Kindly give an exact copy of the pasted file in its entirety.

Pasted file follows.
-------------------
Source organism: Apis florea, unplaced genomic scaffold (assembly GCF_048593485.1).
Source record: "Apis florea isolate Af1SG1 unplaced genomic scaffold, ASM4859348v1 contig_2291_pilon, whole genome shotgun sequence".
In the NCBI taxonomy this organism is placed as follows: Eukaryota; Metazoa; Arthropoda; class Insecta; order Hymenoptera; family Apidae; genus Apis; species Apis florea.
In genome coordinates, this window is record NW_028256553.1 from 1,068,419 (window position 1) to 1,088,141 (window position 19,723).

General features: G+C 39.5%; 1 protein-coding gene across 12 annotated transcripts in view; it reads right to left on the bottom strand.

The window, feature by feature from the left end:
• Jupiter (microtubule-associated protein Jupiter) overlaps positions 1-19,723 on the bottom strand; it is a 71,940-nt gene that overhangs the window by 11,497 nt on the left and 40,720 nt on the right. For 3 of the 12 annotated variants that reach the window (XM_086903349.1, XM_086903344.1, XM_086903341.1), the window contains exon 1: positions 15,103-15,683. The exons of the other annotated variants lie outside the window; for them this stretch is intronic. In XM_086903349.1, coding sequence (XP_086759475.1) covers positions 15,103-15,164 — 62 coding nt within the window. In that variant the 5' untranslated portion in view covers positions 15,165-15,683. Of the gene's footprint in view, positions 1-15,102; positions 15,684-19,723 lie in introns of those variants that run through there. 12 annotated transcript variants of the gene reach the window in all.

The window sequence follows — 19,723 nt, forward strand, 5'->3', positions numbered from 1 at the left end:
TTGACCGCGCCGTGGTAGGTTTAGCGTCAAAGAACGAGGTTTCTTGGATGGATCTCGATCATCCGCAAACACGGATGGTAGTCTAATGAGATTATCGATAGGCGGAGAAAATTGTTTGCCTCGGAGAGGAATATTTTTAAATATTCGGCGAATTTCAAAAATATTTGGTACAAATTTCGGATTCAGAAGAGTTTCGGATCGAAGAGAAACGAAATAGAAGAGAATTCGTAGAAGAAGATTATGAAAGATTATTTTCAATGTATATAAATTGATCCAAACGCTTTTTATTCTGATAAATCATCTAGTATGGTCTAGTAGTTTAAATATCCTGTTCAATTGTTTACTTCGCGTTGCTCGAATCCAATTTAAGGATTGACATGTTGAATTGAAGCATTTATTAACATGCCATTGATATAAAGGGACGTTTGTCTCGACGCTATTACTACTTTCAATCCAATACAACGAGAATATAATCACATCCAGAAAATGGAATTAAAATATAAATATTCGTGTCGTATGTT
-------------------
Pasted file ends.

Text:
Source organism: Apis florea, unplaced genomic scaffold (assembly GCF_048593485.1).
Source record: "Apis florea isolate Af1SG1 unplaced genomic scaffold, ASM4859348v1 contig_2291_pilon, whole genome shotgun sequence".
In the NCBI taxonomy this organism is placed as follows: Eukaryota; Metazoa; Arthropoda; class Insecta; order Hymenoptera; family Apidae; genus Apis; species Apis florea.
In genome coordinates, this window is record NW_028256553.1 from 1,068,419 (window position 1) to 1,088,141 (window position 19,723).

General features: G+C 39.5%; 1 protein-coding gene across 12 annotated transcripts in view; it reads right to left on the bottom strand.

The window, feature by feature from the left end:
• Jupiter (microtubule-associated protein Jupiter) overlaps positions 1-19,723 on the bottom strand; it is a 71,940-nt gene that overhangs the window by 11,497 nt on the left and 40,720 nt on the right. For 3 of the 12 annotated variants that reach the window (XM_086903349.1, XM_086903344.1, XM_086903341.1), the window contains exon 1: positions 15,103-15,683. The exons of the other annotated variants lie outside the window; for them this stretch is intronic. In XM_086903349.1, coding sequence (XP_086759475.1) covers positions 15,103-15,164 — 62 coding nt within the window. In that variant the 5' untranslated portion in view covers positions 15,165-15,683. Of the gene's footprint in view, positions 1-15,102; positions 15,684-19,723 lie in introns of those variants that run through there. 12 annotated transcript variants of the gene reach the window in all.

The window sequence follows — 19,723 nt, forward strand, 5'->3', positions numbered from 1 at the left end:
TTGACCGCGCCGTGGTAGGTTTAGCGTCAAAGAACGAGGTTTCTTGGATGGATCTCGATCATCCGCAAACACGGATGGTAGTCTAATGAGATTATCGATAGGCGGAGAAAATTGTTTGCCTCGGAGAGGAATATTTTTAAATATTCGGCGAATTTCAAAAATATTTGGTACAAATTTCGGATTCAGAAGAGTTTCGGATCGAAGAGAAACGAAATAGAAGAGAATTCGTAGAAGAAGATTATGAAAGATTATTTTCAATGTATATAAATTGATCCAAACGCTTTTTATTCTGATAAATCATCTAGTATGGTCTAGTAGTTTAAATATCCTGTTCAATTGTTTACTTCGCGTTGCTCGAATCCAATTTAAGGATTGACATGTTGAATTGAAGCATTTATTAACATGCCATTGATATAAAGGGACGTTTGTCTCGACGCTATTACTACTTTCAATCCAATACAACGAGAATATAATCACATCCAGAAAATGGAATTAAAATATAAATATTCGTGTCGTATGTT